I’ve tantalized you with what you might find in an archive in previous posts here and here. And I’ve given you some tips on how to find a collection that might apply to your personal research through the use of ArchiveGrid. Now, what happens if you find a collection in a repository that is far, far away?
You have three options:
- Create a research plan or list, saving all of the information you need to access that collection someday when you are nearby. I do this quite a bit for areas I think I might be visiting in the next 1-3 years and if it is on a personal project that is not time-sensitive. Save the URL to the collection, repository name, address, hours, and so on. I use Evernote for such a task. I have notebooks for various locations or repositories titled “Family History Library,” “Ohio Research Trip,” or “Washington DC.” And I just drop notes in there to access later. A word processing document, spreadsheet, or even a spiral notebook would work as well.
- Hire an on-site researcher. Many repositories have lists of proxy researchers because they do not have the staff or resources to do research for individuals. If a repository does not have such a list, check the directories for the Association of Professional Genealogists (APG), the Board for Certification of Genealogists (BCG), or International Commission for the Accreditation of Professional Genealogists (ICAPGEN). These directories allow you to search by location or by specialty. You might also consult with the state or county genealogical society for the area of interest as well. You might also find a cousin, hobbyist genealogist, poor college student, or some other person who would be willing to go to the repository for you.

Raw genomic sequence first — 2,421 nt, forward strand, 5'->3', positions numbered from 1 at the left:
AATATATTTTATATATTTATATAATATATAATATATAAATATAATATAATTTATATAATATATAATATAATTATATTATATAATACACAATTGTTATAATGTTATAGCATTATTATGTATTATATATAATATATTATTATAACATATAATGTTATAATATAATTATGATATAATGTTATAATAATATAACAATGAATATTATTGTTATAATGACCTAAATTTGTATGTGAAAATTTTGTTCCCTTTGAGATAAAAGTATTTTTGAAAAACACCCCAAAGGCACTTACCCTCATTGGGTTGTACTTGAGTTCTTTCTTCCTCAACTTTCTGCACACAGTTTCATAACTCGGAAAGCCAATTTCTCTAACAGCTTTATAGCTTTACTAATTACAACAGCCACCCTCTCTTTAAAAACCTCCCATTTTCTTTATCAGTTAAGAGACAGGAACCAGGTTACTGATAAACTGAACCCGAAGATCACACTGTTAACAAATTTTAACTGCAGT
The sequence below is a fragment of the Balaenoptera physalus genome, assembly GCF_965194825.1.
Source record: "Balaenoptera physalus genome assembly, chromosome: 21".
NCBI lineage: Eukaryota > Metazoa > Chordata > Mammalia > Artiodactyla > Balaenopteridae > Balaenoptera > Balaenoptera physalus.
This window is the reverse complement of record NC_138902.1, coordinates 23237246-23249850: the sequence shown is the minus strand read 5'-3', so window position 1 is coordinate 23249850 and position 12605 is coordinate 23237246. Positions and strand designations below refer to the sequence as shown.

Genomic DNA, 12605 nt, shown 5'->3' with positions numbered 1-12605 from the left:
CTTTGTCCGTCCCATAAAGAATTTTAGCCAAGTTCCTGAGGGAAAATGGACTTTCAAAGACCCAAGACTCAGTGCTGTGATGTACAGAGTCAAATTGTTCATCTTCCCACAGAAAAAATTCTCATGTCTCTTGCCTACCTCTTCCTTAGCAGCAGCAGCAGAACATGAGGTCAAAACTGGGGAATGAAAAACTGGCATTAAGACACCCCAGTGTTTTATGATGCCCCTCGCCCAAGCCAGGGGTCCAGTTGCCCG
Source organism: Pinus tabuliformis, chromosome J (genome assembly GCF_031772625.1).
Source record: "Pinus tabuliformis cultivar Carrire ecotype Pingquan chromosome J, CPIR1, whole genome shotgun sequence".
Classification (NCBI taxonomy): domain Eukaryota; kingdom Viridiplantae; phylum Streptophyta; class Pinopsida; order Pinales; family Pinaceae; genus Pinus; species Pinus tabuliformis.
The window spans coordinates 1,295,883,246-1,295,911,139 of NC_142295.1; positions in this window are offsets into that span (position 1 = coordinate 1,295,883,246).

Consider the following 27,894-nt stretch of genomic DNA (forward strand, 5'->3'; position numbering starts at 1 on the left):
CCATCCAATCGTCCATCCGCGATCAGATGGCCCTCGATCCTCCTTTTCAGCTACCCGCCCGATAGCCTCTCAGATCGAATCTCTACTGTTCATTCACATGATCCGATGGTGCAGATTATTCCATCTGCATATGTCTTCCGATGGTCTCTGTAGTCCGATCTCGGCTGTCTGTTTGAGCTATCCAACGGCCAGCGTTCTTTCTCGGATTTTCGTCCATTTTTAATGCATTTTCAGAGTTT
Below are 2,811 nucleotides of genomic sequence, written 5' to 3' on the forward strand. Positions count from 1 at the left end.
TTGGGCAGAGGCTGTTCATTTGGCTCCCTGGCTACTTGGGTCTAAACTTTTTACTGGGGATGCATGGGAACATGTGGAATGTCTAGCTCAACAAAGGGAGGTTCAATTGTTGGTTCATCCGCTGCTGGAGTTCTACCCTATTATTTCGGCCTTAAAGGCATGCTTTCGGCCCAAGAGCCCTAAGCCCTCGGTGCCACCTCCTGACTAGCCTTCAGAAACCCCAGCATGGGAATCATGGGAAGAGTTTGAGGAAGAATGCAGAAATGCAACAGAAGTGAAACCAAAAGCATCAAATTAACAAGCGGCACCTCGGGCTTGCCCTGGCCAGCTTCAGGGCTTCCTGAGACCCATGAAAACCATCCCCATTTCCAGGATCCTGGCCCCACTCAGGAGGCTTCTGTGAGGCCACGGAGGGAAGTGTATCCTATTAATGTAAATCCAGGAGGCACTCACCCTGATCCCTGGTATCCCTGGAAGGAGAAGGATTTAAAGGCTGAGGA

- Ignore it. Now, I don’t recommend this one, especially if you are interested in not only the coolest possible finds out there, but also in conducting “reasonably exhaustive research.” I would at the very least put items in a list and get to them eventually.
I hope this series has convinced you to visit archives and manuscript collections. And if you weren’t sure about how to even go about it, I hope I gave you some helpful tips to quell your anxieties. Where else would you find a petticoat worn by Lizzie Johnson from 1865-1870? (The answer, of course: at the Southwestern University Special Collection in Georgetown, Texas.)